Monday, June 28, 2010

Trip to Bountiful


Dee Nash is a woman I have admired for almost three years - ever since finding her extraordinary Oklahoma garden blog - Red Dirt Ramblings just weeks before moving back.  An artist of the first rate - Dee uses a canvas measured in acres rather than inches and for paint - she uses lilies and roses of the most extraordinary hues.  Her work is nothing short of a masterpiece.  Her magnificent garden is like a poem - an beautiful ode to the cross timbered hills and prairie lands of central Oklahoma suffused with a lilting English cottage accent.


I first met Dee in the comment section of her blog shortly after I found it.  She is a gifted writer who is incredibly generous with her words and her readers.  In a bold move two years ago - I knocked on her Facebook door and she let me in.  It's been fun watching her world unfold in photos and words and mutual friends that we both share from our years growing up in the same part of Oklahoma.  It's also been exciting watching Dee bloom from a local garden expert to a writer of a hard-earned and well-deserved increasing national prominence.



Last week, I walked out of the virtual world and knocked on Dee's real front door - some 20 miles from my own.  It was like seeing an old friend - smiles and hugs made timeless by the internet.  Say what you will about this strange virtual world we now live in -- but I have made some extraordinary acquaintances through electronic media that I treasure in real time - incredible people whose paths I would have not likely crossed otherwise -- and Dee is one of them.

Still Life with Annabelle
(Hydrangea aborescens 'Annabelle')


Come take a walk with me and marvel at the magnificent splendor of Oklahoma's most prominent garden writer -- and then come meet Dee at her award-winning blog where she so generously shares the fruits of her labor and enables us all to become better stewards of this place we call home.





















































17 comments:

Julie Zickefoose said...

Mmm, mmm, mmm. I love how you get in and wade among the lilies and coneflower. Nobody does a tribute like you, TR. And I love how you chase down the cyber-connections and make them real. So very much worth doing. It's behavior we should all emulate. Gorgeous garden and gorgeous images, and now you have another true friend.

jen said...

Oh, thank you for taking me on this walk. I haven't been in a garden like that in forever. My friend Jeanie gardened like that - in a tiny, 700 sq ft house off May. I miss her and her inspirations. Trip to Bountiful is one of my favorite movies, TR. It reminds me of my Dad.

Okie Prof said...

Terrific, and thanks for the link to the blog!

Love the phrase about the size of her canvas

ThinkLady said...

Beautiful Tim! what a great way to start the day. Thank you!

ThinkLady said...

Beautiful Tim as always. What a great way to start the day. Thank you!

ThinkLady said...

Beautiful Tim! what a great way to start the day. Thank you!

Lak said...

amazing! That's an Oklahoma garden?

Dee @ Red Dirt Ramblings said...

Gosh, Tim, you are too nice. Thank you so much for the kind words. I loved having you over, and please come again.

That exposure you used on the photos makes the garden look so hip and cool. Just returned from St. Louis where I found some great nurseries with fantastic prices. Let me know if you ever go.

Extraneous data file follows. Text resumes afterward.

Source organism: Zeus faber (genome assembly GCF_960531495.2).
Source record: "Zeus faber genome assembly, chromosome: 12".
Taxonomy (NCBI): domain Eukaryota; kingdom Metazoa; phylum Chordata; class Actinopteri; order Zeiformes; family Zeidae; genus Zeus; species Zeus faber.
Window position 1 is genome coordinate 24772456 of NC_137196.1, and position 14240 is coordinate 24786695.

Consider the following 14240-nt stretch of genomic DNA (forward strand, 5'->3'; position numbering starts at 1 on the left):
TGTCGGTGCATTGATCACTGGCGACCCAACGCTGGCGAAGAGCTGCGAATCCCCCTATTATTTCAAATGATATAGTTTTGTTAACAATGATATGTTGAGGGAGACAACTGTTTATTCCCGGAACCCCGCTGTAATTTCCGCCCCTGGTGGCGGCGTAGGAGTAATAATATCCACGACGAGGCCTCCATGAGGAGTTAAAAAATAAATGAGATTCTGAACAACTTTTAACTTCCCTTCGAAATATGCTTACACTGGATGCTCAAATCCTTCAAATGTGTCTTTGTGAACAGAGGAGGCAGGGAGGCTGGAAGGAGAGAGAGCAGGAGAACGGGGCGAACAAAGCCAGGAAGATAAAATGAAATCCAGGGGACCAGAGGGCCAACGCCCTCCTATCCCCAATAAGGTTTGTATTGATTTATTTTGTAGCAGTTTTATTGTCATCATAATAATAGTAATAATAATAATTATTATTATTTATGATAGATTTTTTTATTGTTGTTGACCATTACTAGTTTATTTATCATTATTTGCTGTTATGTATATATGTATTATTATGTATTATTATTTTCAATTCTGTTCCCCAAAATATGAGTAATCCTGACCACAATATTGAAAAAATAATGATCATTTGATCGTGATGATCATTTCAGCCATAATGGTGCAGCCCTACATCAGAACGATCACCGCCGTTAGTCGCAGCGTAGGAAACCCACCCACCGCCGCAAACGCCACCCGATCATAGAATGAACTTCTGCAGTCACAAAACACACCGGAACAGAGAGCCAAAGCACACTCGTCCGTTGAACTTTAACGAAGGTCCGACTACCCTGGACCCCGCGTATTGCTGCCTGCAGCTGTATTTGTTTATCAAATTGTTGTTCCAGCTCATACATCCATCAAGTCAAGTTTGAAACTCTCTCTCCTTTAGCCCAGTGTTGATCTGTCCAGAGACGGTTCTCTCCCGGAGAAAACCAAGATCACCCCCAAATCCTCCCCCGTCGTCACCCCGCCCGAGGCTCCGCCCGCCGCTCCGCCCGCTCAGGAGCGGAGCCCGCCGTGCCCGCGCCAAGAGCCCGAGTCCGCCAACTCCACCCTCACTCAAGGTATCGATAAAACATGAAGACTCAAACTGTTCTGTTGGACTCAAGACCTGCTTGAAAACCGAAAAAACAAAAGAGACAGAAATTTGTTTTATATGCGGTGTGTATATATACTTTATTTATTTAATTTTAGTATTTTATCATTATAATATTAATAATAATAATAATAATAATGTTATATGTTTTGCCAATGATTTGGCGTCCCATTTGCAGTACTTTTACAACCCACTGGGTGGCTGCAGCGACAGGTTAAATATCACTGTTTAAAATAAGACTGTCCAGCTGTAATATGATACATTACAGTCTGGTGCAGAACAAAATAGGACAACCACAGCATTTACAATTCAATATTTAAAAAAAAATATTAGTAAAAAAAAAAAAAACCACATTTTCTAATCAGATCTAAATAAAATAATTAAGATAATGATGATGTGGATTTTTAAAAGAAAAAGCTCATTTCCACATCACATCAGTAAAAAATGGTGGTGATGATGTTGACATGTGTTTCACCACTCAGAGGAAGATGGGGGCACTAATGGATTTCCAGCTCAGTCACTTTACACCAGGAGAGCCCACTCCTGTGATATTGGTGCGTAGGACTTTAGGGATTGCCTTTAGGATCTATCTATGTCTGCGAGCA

Thanks again.~~Dee

Yogi♪♪♪ said...

Well I've looked at your post two or three times now trying to come up with a good comment and I cannot except to say that the garden is incredible.

The Early Birder said...

A fabulously colourful garden. As always you captured its essence so well. Thanks for sharing TR.

Lana Gramlich said...

SO much color & beauty! I've always wanted to have a prolific garden, but alas, the house I bought is on some of the toughest, most acidic land around. As a result, nothing I've ever planted here ever grew, any plant/tree gifts have all died & I've come to accept that there's nothing wrong with the woods the way they are, that wildflowers can be just as lovely (& require no interference from me!) Most of the color in my yard comes from the birds--which I can certainly live with. Not just their feathers, from the deposits they make that occasionally bloom into large, strange, beautiful flowers.

Lana Gramlich said...

Ironically, one of my blog-friends is Lincoln's great grandson (or some such.) His name's also Abe Lincoln & he's a birder. Very nice guy. Check him out here.

Lana Gramlich said...

Oops...I think I posted a comment for elsewhere here. Apologies!

deepa gupta said...

good work keep it up.

John said...

I love the pictures in their own right, and also because they show flora that is much more prolific than most non-Oklahomans would ever expect to see in your state. The last time I was there was on a family vacation in 1979, when I was only 8 years old, but I have vivid memories of Turner Falls, the Oklahoma City Zoo, and the Ouachitas...and in just the last week or two I have started wanting to return so I can introduce my daughter to a different part of the country, and so I can appreciate Oklahoma's east-meets-west qualities through grown-up eyes.

Kathiesbirds said...

A beautiful garden beautifully photographed with layes of color and detail. I'm so glad you went and met her in person. Our blogs are a magical door to other worlds. It is nice when you can step through the door into the reality.

Climbing Roses said...

Everything is perfect. I'd like to experience gardening, as I think you does, while sipping your morning coffee from deck in the summer, with dew shining off the bright flowers.

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